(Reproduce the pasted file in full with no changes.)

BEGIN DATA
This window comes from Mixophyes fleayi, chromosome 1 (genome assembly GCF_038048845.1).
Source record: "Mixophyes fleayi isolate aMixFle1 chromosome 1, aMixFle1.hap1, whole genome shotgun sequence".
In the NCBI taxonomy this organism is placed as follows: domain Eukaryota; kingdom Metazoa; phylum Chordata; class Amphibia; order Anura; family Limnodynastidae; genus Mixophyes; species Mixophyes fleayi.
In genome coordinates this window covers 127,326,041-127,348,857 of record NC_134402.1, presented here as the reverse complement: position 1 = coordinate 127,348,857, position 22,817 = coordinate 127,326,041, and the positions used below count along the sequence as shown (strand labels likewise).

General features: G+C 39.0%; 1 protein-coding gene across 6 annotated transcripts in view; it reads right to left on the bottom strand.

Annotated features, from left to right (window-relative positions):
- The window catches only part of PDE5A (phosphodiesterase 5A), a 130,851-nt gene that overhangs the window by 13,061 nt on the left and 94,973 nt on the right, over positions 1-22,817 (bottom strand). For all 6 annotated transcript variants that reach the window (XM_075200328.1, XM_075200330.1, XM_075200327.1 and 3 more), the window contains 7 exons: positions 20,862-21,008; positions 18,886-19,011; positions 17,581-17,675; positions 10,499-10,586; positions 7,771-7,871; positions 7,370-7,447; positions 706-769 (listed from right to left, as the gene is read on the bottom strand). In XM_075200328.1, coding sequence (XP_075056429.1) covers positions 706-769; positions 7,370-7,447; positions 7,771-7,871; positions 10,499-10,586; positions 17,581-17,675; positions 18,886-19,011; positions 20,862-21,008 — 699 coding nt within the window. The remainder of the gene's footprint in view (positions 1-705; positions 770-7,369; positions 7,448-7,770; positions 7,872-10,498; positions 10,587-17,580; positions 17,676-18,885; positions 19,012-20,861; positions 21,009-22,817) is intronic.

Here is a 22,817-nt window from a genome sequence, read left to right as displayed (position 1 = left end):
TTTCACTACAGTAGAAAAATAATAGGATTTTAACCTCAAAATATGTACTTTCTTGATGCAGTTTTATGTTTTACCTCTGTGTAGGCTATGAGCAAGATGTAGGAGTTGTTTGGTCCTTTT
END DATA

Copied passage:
This window comes from Mixophyes fleayi, chromosome 1 (genome assembly GCF_038048845.1).
Source record: "Mixophyes fleayi isolate aMixFle1 chromosome 1, aMixFle1.hap1, whole genome shotgun sequence".
In the NCBI taxonomy this organism is placed as follows: domain Eukaryota; kingdom Metazoa; phylum Chordata; class Amphibia; order Anura; family Limnodynastidae; genus Mixophyes; species Mixophyes fleayi.
In genome coordinates this window covers 127,326,041-127,348,857 of record NC_134402.1, presented here as the reverse complement: position 1 = coordinate 127,348,857, position 22,817 = coordinate 127,326,041, and the positions used below count along the sequence as shown (strand labels likewise).

General features: G+C 39.0%; 1 protein-coding gene across 6 annotated transcripts in view; it reads right to left on the bottom strand.

Annotated features, from left to right (window-relative positions):
- The window catches only part of PDE5A (phosphodiesterase 5A), a 130,851-nt gene that overhangs the window by 13,061 nt on the left and 94,973 nt on the right, over positions 1-22,817 (bottom strand). For all 6 annotated transcript variants that reach the window (XM_075200328.1, XM_075200330.1, XM_075200327.1 and 3 more), the window contains 7 exons: positions 20,862-21,008; positions 18,886-19,011; positions 17,581-17,675; positions 10,499-10,586; positions 7,771-7,871; positions 7,370-7,447; positions 706-769 (listed from right to left, as the gene is read on the bottom strand). In XM_075200328.1, coding sequence (XP_075056429.1) covers positions 706-769; positions 7,370-7,447; positions 7,771-7,871; positions 10,499-10,586; positions 17,581-17,675; positions 18,886-19,011; positions 20,862-21,008 — 699 coding nt within the window. The remainder of the gene's footprint in view (positions 1-705; positions 770-7,369; positions 7,448-7,770; positions 7,872-10,498; positions 10,587-17,580; positions 17,676-18,885; positions 19,012-20,861; positions 21,009-22,817) is intronic.

Here is a 22,817-nt window from a genome sequence, read left to right as displayed (position 1 = left end):
TTTCACTACAGTAGAAAAATAATAGGATTTTAACCTCAAAATATGTACTTTCTTGATGCAGTTTTATGTTTTACCTCTGTGTAGGCTATGAGCAAGATGTAGGAGTTGTTTGGTCCTTTT